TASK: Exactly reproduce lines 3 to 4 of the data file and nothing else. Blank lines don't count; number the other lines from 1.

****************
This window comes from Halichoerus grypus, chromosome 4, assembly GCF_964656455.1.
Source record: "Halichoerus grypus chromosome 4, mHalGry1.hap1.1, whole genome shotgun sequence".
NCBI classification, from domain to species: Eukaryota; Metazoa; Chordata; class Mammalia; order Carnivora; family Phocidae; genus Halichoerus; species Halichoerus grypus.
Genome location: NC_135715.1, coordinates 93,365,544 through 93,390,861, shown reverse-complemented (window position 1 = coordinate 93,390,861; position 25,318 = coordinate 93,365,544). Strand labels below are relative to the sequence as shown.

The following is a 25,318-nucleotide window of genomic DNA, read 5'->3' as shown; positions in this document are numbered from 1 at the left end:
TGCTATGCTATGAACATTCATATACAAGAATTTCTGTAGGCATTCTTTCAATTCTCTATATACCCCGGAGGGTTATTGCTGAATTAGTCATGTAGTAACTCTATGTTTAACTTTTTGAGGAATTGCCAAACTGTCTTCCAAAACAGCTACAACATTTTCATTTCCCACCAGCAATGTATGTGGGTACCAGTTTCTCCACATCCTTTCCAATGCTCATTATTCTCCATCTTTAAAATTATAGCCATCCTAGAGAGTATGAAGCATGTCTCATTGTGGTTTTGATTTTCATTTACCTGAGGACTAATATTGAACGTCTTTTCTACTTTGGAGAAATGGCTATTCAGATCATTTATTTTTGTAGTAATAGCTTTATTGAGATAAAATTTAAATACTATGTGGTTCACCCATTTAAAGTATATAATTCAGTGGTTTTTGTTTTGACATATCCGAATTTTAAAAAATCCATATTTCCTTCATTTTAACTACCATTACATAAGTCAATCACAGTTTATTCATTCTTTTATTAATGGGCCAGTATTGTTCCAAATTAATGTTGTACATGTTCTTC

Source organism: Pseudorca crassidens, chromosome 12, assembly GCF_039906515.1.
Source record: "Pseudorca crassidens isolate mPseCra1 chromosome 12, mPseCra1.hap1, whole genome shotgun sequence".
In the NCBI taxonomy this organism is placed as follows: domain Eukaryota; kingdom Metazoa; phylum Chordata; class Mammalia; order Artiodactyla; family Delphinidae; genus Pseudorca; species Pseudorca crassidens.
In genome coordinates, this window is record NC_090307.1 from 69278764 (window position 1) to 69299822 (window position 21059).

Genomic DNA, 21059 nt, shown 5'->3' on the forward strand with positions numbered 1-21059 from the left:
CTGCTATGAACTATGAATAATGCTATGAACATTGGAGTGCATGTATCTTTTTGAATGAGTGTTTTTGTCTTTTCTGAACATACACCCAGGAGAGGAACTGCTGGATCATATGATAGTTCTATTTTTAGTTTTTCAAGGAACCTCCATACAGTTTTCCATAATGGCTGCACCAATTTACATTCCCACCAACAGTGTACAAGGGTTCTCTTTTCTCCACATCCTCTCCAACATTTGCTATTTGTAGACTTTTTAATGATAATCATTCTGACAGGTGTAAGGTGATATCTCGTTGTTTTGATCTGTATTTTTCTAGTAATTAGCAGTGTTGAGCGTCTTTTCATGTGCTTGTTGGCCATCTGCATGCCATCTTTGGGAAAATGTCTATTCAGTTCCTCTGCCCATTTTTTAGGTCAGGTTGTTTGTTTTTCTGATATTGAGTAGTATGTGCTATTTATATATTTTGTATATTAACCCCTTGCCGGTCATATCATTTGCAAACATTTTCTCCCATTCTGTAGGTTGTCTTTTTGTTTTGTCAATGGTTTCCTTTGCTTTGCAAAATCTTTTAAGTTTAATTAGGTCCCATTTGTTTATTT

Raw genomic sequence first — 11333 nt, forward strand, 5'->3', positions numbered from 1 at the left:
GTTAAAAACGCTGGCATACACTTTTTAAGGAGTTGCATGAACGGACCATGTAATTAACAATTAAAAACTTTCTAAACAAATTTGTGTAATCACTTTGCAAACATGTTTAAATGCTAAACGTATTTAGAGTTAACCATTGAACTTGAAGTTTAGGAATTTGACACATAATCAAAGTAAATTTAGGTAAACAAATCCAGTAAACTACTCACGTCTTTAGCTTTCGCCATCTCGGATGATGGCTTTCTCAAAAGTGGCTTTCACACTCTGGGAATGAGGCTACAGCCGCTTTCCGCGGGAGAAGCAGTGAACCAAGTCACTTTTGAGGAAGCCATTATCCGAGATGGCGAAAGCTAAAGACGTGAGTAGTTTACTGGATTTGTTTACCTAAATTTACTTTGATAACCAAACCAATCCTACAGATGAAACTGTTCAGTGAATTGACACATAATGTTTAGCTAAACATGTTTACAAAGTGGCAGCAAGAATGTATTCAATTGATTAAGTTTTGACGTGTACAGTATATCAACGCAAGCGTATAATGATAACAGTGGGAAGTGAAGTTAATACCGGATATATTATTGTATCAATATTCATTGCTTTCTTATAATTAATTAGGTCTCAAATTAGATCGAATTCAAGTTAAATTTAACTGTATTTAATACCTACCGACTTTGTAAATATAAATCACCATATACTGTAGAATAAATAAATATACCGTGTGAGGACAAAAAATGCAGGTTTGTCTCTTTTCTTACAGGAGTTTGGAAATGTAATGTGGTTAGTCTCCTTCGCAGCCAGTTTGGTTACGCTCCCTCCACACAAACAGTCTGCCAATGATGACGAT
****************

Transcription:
NCBI classification, from domain to species: Eukaryota; Metazoa; Chordata; class Mammalia; order Carnivora; family Phocidae; genus Halichoerus; species Halichoerus grypus.
Genome location: NC_135715.1, coordinates 93,365,544 through 93,390,861, shown reverse-complemented (window position 1 = coordinate 93,390,861; position 25,318 = coordinate 93,365,544). Strand labels below are relative to the sequence as shown.